Dave Chappelle has lived full-time in the tiny, idyllic Ohio town of Yellow Springs for more than 15 years; at this point, it’s as much a part of his personal brand as the everpresent cigarette. But as Tyler J. Kelley reports, Chappelle’s impact on Yellow Springs — including his many real estate purchases and a number of questionably zoned live shows — has become a point of contention among townspeople who fear the end of affordability and find themselves torn between pride and preservation.
Dozens spoke in favor of granting the variance, mostly touting the economic benefit of the shows. Despite her doubts, Parsons voted yes. The measure passed unanimously. “When push came to shove, we caved,” she says. “I felt so dirty afterwards.” She took the weekend to think it over, then quit the board. “If I haven’t got enough guts to stand up for what I believe, I’m not serving the people,” she says. The village has always been “weirdly dysfunctional,” she went on, but “now it’s not a fun dysfunction, and there’s people who are afraid.”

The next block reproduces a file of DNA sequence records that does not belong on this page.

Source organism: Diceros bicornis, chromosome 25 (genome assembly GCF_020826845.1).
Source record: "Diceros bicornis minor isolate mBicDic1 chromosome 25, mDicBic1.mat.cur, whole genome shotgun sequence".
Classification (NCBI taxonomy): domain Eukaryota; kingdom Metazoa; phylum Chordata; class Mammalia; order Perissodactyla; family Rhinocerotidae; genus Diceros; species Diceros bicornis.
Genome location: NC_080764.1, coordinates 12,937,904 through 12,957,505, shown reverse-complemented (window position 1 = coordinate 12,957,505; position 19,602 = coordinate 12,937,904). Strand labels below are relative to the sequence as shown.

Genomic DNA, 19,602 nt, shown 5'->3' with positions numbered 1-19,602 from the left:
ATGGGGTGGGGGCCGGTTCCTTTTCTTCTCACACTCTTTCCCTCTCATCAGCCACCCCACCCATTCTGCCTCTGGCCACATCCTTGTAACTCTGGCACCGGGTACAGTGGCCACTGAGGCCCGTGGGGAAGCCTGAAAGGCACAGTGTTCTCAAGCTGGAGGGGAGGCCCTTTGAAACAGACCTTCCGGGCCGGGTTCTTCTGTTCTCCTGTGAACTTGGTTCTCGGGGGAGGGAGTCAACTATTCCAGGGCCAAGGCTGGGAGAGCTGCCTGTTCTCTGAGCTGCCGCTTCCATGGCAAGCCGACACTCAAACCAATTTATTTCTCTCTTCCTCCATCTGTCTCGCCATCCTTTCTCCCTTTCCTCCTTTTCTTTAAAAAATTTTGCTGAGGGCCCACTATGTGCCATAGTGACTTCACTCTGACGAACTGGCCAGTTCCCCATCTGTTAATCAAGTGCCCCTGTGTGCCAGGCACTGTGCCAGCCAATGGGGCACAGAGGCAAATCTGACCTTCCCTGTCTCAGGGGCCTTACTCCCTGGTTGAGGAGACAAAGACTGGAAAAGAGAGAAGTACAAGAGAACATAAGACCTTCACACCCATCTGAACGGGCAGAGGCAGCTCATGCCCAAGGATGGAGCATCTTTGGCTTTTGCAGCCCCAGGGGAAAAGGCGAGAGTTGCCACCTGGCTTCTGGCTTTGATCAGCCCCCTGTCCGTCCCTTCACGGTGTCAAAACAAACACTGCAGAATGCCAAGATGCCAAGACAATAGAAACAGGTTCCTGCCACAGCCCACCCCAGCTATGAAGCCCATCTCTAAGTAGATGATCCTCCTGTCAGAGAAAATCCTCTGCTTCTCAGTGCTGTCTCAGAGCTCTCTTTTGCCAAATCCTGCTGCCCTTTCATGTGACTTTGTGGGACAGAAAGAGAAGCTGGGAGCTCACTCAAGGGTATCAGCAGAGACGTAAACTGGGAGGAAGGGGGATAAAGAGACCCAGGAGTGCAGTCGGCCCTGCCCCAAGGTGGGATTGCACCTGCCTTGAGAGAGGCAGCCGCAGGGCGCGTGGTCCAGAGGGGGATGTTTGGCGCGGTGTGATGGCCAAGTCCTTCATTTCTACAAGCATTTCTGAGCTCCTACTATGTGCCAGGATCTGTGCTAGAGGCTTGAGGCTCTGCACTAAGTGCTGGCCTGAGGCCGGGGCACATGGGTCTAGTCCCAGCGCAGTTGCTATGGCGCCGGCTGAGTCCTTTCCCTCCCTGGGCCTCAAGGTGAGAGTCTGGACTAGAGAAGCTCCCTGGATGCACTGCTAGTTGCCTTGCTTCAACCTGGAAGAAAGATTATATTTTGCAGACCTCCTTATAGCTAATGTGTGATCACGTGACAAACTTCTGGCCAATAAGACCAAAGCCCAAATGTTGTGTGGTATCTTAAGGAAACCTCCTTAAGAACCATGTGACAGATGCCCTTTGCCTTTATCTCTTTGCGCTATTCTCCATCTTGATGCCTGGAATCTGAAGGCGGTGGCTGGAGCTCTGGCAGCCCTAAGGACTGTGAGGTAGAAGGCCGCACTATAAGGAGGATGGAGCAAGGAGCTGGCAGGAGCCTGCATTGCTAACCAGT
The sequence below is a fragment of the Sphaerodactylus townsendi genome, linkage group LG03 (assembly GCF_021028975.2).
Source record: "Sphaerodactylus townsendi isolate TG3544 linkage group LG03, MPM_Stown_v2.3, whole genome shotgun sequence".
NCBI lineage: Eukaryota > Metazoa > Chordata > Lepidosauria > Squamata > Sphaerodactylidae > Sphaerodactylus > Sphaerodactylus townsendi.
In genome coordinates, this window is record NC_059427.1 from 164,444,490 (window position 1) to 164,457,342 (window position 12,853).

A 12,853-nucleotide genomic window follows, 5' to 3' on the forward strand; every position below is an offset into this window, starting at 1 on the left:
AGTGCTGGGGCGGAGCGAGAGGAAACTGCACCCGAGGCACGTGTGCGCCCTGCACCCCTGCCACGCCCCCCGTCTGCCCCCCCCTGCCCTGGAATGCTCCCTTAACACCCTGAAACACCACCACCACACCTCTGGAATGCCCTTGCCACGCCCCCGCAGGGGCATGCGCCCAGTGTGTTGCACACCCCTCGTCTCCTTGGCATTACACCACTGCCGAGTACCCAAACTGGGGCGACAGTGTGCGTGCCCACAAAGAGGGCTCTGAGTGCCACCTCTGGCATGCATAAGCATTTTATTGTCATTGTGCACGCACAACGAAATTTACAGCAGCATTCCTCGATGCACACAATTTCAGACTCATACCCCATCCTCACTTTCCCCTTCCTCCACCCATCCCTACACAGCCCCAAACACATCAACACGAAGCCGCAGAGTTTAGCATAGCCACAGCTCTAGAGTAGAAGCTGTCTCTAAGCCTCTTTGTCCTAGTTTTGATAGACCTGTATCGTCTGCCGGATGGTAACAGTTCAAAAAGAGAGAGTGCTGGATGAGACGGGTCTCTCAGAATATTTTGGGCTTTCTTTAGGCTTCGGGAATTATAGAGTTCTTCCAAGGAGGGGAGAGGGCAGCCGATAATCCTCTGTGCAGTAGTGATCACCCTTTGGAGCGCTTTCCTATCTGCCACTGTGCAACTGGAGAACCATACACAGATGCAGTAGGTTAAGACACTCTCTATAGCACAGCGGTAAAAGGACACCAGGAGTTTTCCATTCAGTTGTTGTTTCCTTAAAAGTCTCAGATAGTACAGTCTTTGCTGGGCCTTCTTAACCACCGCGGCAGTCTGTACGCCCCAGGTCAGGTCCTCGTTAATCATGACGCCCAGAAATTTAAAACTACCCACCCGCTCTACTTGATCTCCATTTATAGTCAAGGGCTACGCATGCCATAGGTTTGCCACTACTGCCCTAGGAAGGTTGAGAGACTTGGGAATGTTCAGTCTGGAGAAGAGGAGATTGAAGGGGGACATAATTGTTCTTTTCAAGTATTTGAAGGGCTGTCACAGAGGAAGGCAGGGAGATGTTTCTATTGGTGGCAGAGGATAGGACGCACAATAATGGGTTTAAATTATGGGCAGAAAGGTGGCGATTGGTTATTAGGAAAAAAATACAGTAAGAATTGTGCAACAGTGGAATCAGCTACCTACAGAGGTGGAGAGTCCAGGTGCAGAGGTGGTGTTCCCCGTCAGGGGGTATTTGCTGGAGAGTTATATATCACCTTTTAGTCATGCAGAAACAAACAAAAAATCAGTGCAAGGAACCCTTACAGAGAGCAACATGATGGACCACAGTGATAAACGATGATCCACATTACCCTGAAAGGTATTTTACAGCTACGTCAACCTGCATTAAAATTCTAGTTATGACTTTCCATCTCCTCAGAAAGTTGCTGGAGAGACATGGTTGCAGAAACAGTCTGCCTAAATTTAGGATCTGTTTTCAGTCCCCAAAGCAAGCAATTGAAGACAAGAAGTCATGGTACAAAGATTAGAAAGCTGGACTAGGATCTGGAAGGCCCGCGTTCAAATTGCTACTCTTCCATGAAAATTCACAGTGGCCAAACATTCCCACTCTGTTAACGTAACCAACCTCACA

With the variance granted, the shows carried on until the end of the summer. In the village, the T-shirt shop sold more T-shirts, the restaurants sold more dinners, and the record store sold more comedy records. The celebrities arrived, the fans were happy, the jokes were funny. Meanwhile, the tensions of past years continued to bubble beneath the surface like sulfurous spring water.